The seat data suggests it is households with the below median incomes that swung to the liberal party the very people c@t thinks are the vanguard of modern labor but are obviously not.

  10. Qanda is actually somewhat depressing in the sense that we are still trying the make the case for action on AGW, using the same arguments we’ve been hearing for 2 decades.

    If nothing else, tonight’s Qanda is emblematic of the abject failure of the Greens party.

  11. Listening to Burke trying to advocate for Labor during the recent election campaign I can’t imagine him as a barrister.

  12. nath @ #425 Monday, June 17th, 2019 – 9:51 pm

    C@tmomma
    says:
    Sunday, February 24, 2019 at 3:27 pm
    I remember now what was said and am correcting the record.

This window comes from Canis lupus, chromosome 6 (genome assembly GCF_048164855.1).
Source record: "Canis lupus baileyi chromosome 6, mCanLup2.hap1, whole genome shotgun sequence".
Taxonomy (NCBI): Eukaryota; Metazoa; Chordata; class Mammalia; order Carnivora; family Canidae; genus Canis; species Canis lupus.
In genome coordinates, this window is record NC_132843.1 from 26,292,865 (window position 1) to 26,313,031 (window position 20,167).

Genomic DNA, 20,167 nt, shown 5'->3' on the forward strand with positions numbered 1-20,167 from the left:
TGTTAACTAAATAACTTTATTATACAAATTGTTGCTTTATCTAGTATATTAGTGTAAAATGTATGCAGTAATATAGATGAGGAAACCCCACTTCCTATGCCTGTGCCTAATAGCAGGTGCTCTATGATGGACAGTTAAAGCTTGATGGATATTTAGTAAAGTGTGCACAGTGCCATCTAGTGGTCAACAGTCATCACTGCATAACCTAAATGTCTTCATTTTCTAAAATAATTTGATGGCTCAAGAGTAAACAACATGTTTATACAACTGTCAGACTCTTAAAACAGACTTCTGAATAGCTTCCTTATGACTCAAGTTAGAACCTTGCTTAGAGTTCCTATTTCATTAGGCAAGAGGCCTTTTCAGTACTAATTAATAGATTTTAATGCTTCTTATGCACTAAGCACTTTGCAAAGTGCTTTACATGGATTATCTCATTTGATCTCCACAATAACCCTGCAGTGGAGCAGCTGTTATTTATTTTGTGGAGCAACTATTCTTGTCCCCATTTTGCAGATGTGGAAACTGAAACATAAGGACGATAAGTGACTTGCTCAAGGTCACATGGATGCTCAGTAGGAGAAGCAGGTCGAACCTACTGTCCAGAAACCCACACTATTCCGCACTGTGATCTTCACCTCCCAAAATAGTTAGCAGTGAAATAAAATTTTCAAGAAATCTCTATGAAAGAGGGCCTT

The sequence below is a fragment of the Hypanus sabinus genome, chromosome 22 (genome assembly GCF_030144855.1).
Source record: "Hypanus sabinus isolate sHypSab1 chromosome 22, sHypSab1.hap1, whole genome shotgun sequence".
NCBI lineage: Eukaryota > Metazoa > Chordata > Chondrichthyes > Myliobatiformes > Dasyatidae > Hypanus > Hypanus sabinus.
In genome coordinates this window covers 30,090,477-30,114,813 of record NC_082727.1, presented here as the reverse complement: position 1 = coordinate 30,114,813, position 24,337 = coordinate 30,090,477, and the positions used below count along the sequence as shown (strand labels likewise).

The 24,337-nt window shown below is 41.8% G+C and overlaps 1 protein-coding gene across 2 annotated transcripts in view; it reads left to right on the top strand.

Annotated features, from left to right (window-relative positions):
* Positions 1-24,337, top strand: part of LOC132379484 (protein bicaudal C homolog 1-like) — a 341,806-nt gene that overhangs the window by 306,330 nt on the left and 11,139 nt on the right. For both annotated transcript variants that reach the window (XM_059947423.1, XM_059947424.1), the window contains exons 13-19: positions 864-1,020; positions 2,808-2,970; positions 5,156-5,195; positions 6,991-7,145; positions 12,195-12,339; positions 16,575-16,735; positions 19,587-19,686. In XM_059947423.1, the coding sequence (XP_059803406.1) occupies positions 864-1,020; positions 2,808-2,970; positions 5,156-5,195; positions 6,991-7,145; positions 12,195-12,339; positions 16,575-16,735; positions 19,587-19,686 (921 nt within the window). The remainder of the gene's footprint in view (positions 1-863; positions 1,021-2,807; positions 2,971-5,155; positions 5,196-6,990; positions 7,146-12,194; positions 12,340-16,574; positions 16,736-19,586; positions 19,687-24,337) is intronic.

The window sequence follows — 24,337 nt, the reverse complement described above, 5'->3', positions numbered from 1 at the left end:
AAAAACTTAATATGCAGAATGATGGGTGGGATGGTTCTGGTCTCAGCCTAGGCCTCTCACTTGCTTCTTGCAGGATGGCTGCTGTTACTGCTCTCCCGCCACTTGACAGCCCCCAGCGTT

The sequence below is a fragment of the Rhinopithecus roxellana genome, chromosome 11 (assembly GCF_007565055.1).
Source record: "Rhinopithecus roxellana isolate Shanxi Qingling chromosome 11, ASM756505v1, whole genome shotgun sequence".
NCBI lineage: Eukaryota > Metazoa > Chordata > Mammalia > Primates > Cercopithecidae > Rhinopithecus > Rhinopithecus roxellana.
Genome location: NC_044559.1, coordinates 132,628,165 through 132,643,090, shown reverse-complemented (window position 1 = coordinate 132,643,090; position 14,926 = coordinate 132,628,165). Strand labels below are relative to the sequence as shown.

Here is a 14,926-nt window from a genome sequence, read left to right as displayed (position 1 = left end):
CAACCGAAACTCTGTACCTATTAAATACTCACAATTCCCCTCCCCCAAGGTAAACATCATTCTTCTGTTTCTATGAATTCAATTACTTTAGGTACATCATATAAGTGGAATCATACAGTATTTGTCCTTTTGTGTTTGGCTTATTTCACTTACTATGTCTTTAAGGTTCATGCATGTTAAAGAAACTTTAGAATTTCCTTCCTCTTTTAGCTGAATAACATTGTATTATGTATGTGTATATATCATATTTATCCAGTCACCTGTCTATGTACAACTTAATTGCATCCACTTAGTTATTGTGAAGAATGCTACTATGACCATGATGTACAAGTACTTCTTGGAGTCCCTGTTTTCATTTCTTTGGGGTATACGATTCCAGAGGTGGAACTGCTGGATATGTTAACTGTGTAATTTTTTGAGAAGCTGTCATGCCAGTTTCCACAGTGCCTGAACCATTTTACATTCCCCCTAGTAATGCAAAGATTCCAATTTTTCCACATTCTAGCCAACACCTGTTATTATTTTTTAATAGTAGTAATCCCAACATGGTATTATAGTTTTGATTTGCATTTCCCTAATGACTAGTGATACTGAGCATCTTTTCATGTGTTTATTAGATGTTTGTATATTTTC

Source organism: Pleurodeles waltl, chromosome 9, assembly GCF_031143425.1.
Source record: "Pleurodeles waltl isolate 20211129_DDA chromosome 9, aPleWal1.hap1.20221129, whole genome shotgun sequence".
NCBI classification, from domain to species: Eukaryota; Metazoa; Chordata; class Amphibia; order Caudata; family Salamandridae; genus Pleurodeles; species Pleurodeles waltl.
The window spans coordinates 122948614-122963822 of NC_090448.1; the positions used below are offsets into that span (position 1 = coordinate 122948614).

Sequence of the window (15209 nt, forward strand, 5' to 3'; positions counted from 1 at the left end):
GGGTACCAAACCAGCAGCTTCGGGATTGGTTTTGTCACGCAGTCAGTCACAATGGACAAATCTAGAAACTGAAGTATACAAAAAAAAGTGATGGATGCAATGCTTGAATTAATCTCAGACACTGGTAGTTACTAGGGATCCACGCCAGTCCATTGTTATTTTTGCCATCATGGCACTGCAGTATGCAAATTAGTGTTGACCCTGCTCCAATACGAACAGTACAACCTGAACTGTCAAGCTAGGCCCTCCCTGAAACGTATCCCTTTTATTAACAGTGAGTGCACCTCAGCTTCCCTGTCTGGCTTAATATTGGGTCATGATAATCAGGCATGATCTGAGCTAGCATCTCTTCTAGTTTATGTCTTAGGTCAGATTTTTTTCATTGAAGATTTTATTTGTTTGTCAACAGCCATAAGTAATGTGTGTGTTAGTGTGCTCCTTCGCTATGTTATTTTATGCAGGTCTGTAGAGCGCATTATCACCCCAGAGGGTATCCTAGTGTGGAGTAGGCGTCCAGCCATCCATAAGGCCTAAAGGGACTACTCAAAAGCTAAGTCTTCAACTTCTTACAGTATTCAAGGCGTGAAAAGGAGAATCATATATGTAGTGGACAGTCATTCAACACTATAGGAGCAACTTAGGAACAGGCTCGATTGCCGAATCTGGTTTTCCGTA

I was told once that Tony Bourke, if he didn’t go into politics, would have been a top barrister. He has a very fine legal mind.
    ________________________________
    No you called him a ‘top barrister’ and then corrected yourself here to amend the record.

    Bullshit. However, if you can prove it then I obviously misspoke because I know what I was told. Nevertheless it’s enough for you to try and hang me with. Which is pretty pathetic.

    Also, I don’t have a ‘dirt file’ on Anthony Albanese. I just know that he was mentioned in the NSW ICAC for his close relationship with and preselection defence of the corrupt former NSW Labor Minister, Ian Macdonald.

    Also, could you please stop the bullshit slander:

    Just baseless allegations from C@tmomma to smear the labour movement time and time again. The defender of the SDA who opposes left wing unions. She prefers her unions ripping off teenagers.

    I honestly don’t know why Mr Bowe lets you get away with it.